Xevioso Crater is the small (5.3 miles, 8.5 kilometers in diameter) crater associated with bright ejecta toward the top of this image, taken by NASA's Dawn spacecraft. It is one of the newly named craters on Ceres. Xevioso is located in the vicinity of Ahuna Mons, the tall, lonely mountain seen toward the bottom of the picture.
Given that the small impact that formed Xevioso was able to excavate bright material, scientists suspect the material may be found at shallow depth. Its nature and relationship to other bright regions on Ceres is under analysis. The asymmetrical distribution of this bright ejecta indicates Xevioso formed via an oblique impact. Another view of Xevioso can be found here.
Xevioso is named for the Fon god of thunder and fertility from the Kingdom of Dahomey, which was located in a region that is now the west African country of Benin.
Dawn acquired this picture on October 15, 2015, from its high altitude mapping orbit at about 915 miles (1,470 kilometers) above the surface. The center coordinates of this image are 3.8 degrees south latitude, 314 degrees east longitude, and its resolution is 450 feet (140 meters) per pixel.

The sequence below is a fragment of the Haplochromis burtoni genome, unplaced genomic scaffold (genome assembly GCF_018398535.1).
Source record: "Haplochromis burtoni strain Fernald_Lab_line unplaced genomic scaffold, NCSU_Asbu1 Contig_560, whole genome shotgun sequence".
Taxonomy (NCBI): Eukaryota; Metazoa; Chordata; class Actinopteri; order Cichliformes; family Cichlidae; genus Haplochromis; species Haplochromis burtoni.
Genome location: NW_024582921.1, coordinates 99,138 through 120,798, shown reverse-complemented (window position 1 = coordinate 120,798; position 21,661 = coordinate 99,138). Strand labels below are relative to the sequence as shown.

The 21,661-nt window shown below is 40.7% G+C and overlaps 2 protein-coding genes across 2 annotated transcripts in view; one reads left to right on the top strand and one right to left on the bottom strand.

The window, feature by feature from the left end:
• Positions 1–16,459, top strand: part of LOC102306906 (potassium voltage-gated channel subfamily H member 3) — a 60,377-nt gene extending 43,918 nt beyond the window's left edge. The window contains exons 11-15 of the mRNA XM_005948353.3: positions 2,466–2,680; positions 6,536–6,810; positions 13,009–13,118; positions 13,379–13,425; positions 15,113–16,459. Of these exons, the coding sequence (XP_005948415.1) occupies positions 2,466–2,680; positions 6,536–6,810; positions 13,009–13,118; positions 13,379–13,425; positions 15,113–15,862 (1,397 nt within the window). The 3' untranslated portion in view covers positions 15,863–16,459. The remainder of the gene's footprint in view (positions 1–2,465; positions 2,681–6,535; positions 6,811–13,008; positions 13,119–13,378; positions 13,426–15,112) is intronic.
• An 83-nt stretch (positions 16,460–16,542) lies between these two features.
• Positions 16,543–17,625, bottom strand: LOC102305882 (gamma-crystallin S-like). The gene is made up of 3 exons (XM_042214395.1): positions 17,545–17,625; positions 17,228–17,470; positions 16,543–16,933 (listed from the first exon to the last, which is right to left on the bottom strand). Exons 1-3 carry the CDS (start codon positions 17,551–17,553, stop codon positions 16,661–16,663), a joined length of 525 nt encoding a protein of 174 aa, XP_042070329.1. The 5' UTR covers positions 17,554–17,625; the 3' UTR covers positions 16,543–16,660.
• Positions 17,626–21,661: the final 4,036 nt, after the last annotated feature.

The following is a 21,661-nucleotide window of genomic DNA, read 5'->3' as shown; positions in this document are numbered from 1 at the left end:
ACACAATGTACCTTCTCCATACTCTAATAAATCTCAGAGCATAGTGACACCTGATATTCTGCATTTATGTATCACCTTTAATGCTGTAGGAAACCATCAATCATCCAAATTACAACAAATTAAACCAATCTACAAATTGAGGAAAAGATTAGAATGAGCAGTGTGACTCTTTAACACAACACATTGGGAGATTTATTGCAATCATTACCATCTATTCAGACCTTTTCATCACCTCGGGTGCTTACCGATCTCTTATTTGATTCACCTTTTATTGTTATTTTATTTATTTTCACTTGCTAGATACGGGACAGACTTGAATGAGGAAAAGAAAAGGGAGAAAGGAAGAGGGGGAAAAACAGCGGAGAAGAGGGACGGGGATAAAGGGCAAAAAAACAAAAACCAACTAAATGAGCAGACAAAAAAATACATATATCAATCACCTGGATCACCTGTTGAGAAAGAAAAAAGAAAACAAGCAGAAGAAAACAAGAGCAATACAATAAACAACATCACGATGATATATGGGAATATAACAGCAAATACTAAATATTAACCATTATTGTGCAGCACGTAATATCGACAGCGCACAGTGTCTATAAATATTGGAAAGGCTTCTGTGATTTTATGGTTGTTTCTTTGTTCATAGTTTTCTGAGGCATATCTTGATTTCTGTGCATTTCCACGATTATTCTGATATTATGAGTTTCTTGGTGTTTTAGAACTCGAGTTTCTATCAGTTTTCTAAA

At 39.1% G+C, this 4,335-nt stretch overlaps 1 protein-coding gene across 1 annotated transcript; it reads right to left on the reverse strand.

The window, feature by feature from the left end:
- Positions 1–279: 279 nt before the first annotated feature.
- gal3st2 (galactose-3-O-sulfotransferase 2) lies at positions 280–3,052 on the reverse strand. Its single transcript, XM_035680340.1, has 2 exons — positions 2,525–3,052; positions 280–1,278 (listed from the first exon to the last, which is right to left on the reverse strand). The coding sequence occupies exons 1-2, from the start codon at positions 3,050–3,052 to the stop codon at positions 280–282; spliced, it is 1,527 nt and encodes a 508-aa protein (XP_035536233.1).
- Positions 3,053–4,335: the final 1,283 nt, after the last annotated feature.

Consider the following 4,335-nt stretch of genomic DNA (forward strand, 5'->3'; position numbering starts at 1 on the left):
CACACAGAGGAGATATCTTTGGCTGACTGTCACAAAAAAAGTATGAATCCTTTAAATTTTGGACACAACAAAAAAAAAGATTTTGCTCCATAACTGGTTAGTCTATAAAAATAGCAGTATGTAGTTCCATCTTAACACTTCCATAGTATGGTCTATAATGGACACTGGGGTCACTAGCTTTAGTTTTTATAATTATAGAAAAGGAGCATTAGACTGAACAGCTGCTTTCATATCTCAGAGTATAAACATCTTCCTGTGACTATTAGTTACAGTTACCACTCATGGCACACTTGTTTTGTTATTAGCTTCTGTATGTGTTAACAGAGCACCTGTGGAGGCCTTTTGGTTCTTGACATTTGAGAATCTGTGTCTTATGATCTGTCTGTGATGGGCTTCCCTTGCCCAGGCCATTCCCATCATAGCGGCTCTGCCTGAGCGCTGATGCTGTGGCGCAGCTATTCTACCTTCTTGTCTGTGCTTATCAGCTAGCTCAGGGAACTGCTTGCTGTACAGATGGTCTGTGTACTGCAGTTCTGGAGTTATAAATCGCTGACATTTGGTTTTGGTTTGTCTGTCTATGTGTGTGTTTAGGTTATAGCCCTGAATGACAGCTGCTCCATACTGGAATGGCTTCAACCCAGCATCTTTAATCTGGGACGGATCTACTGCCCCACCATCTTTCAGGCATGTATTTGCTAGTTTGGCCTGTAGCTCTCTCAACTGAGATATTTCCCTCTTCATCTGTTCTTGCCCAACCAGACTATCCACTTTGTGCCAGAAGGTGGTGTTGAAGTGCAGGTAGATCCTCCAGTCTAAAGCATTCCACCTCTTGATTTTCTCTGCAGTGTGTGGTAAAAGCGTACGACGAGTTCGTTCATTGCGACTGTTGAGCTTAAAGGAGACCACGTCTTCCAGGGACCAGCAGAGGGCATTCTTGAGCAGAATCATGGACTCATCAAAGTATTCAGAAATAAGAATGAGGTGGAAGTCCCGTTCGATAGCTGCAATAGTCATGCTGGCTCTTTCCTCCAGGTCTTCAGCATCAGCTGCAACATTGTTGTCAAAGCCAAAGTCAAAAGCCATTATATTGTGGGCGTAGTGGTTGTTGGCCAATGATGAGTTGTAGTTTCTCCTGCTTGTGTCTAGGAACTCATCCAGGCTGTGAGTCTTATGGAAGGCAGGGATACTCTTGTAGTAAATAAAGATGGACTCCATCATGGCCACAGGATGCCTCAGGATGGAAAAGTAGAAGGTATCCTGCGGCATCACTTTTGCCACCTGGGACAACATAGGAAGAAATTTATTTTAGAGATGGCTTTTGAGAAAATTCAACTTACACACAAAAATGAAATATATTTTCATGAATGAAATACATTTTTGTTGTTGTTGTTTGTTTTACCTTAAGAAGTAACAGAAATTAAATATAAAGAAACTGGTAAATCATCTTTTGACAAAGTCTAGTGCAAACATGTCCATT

Dawn's mission is managed by JPL for NASA's Science Mission Directorate in Washington. Dawn is a project of the directorate's Discovery Program, managed by NASA's Marshall Space Flight Center in Huntsville, Alabama. UCLA is responsible for overall Dawn mission science. Orbital ATK Inc., in Dulles, Virginia, designed and built the spacecraft. The German Aerospace Center, Max Planck Institute for Solar System Research, Italian Space Agency and Italian National Astrophysical Institute are international partners on the mission team.
For a complete list of Dawn mission participants, visit http://dawn.jpl.nasa.gov/mission.
For more information about the Dawn mission, visit http://dawn.jpl.nasa.gov.